2:00PM June 28, 2018

STORMS LIKELY LATER THIS EVENING… I am closely monitoring a developing mesoscale convective system (MCS) across the northern part of Alabama that will slide southward across the state over the next 6-8 hours. Other than a few tiny showers in northwest Monroe County, south Alabama and northwest Florida remain without rain/storms as of 1:45PM. The bigger storms to our north will approach our northern counties this evening.

1:45PM Satellite/Radar Composite

Above, you see the severe storms in the northeastern part of Alabama that have prompted numerous severe thunderstorm warnings. We note, as of 1:45PM, that a severe thunderstorm warning is in effect for all parts of Cullman, Blount, Etowah, Cherokee, St. Clair, and Calhoun counties. NWS Birmingham has, in the last few minutes, expanded the severe thunderstorm watch to now include all of Jefferson, Shelby, and Walker counties. This means that this powerful line of storms will likely move through the Birmingham metro area within an hour or so.

The concern is that this complex of storms (MCS) will continue to dive southward in the hours ahead. I wouldn’t be surprised if we have several reports of trees down across central Alabama in the hours ahead if this system holds its strength. Below is the convective outlook issued by the Storm Prediction Center (SPC). Much of the eastern fringe of our area is included in the Level 2 (out of 5) slight risk zone, while many of us are in the Level 1 marginal risk area.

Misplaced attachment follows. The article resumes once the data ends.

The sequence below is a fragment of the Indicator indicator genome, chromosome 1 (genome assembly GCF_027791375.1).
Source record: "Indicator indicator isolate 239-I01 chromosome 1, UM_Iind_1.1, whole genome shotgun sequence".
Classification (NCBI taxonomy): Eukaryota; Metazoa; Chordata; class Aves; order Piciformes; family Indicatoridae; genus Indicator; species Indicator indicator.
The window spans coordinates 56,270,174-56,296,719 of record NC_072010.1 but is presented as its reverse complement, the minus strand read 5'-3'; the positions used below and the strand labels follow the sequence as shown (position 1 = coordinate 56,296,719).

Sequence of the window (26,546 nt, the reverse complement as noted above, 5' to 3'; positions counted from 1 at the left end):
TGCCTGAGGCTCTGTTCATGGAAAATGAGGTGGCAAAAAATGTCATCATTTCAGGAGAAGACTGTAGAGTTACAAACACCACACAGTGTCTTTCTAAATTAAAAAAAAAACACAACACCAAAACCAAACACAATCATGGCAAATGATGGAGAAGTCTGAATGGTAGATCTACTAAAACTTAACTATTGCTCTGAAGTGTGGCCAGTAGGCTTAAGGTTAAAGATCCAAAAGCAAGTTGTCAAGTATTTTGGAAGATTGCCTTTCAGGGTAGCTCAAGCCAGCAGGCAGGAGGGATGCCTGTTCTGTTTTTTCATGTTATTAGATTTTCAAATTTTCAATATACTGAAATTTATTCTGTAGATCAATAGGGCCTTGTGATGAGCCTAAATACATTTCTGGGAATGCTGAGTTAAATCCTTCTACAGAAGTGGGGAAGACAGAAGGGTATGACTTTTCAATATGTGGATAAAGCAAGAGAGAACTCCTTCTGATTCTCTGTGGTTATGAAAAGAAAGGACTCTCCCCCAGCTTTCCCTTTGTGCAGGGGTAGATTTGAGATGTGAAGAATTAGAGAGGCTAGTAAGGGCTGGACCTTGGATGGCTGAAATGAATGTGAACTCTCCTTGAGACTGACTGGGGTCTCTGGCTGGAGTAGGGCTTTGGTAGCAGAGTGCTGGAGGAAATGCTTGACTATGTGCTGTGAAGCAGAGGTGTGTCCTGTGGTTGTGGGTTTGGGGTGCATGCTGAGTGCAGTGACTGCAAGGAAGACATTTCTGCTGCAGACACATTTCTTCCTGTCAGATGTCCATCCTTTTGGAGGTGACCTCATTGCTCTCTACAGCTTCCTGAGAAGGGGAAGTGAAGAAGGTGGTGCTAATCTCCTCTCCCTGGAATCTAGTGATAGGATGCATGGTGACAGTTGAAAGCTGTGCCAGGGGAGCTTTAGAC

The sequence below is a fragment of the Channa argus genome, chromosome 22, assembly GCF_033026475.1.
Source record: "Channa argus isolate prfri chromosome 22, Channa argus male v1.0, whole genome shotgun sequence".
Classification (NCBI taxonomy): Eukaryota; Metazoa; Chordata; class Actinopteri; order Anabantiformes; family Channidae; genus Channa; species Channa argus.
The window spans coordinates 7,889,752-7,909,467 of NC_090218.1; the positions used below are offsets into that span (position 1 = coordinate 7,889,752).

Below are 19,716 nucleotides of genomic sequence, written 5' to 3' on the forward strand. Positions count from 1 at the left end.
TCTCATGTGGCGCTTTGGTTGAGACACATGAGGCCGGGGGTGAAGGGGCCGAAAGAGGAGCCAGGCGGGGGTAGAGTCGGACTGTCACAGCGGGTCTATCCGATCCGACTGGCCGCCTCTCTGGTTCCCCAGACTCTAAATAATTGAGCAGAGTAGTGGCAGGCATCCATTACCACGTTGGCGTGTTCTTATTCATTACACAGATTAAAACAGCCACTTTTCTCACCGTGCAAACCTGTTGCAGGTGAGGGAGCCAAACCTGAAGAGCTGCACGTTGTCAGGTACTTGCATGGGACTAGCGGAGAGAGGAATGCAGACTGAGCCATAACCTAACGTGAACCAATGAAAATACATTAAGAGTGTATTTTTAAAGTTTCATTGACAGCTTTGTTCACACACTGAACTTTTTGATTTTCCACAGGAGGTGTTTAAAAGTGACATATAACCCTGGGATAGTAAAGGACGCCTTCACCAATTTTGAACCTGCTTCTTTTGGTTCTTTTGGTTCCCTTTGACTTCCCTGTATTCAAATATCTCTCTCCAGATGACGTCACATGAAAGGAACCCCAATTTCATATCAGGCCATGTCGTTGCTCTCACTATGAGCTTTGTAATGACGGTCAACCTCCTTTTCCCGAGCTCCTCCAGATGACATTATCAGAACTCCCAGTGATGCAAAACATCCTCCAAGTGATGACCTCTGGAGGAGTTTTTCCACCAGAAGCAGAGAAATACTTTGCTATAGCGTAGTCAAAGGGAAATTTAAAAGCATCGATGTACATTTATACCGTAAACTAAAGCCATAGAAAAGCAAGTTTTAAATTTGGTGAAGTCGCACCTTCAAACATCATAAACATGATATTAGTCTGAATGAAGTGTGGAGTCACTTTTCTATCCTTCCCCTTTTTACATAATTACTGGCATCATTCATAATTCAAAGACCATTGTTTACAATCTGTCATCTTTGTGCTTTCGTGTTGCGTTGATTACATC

SPC Convective Outlook: This Evening

While storms will likely be weakening as they move across our area, I would closely monitor the progress of these storms, especially if you’re in Choctaw, Washington, Clarke, Marengo, Wilcox, Monroe, Butler, Conecuh, Covington, Crenshaw, or Escambia (AL) counties. Inland areas have a slightly higher chance of seeing potentially damaging wind gusts in the stronger storms.

There’s decent model agreement that storms will be approaching south Alabama and northwest Florida this evening. Below, see two model views valid at the same time (8PM) this evening. Timing and placement can be off, as these are models and not a forecast. The big takeaway from the following two model views is that confidence is pretty high that we will be dealing with thunderstorms this evening between 6 and 9PM capable of potentially damaging wind gusts. Today is not a tornado risk day, but damaging winds are knocking down trees and producing hail in northeast Alabama right now.

HRRR Model: Projected Radar at 8PM CDT

3km NAM: Projected Radar at 8PM CDT

HIGH LEVEL ALERT TEST… We are scheduled to have our first-ever High Level Alert test in the RedZone Weather app this evening at 8PM. For now, the test will go ahead as planned. However, there is a chance I’ll be forced to cancel the test if these storms remain strong and push close/into our local area as we may be utilizing alerts for a real event. I’ll keep you posted about this. A final decision will be made by 7PM.

I’ll have radar updates as needed here in the RZWeather app and on rzweather.com over the next few hours.

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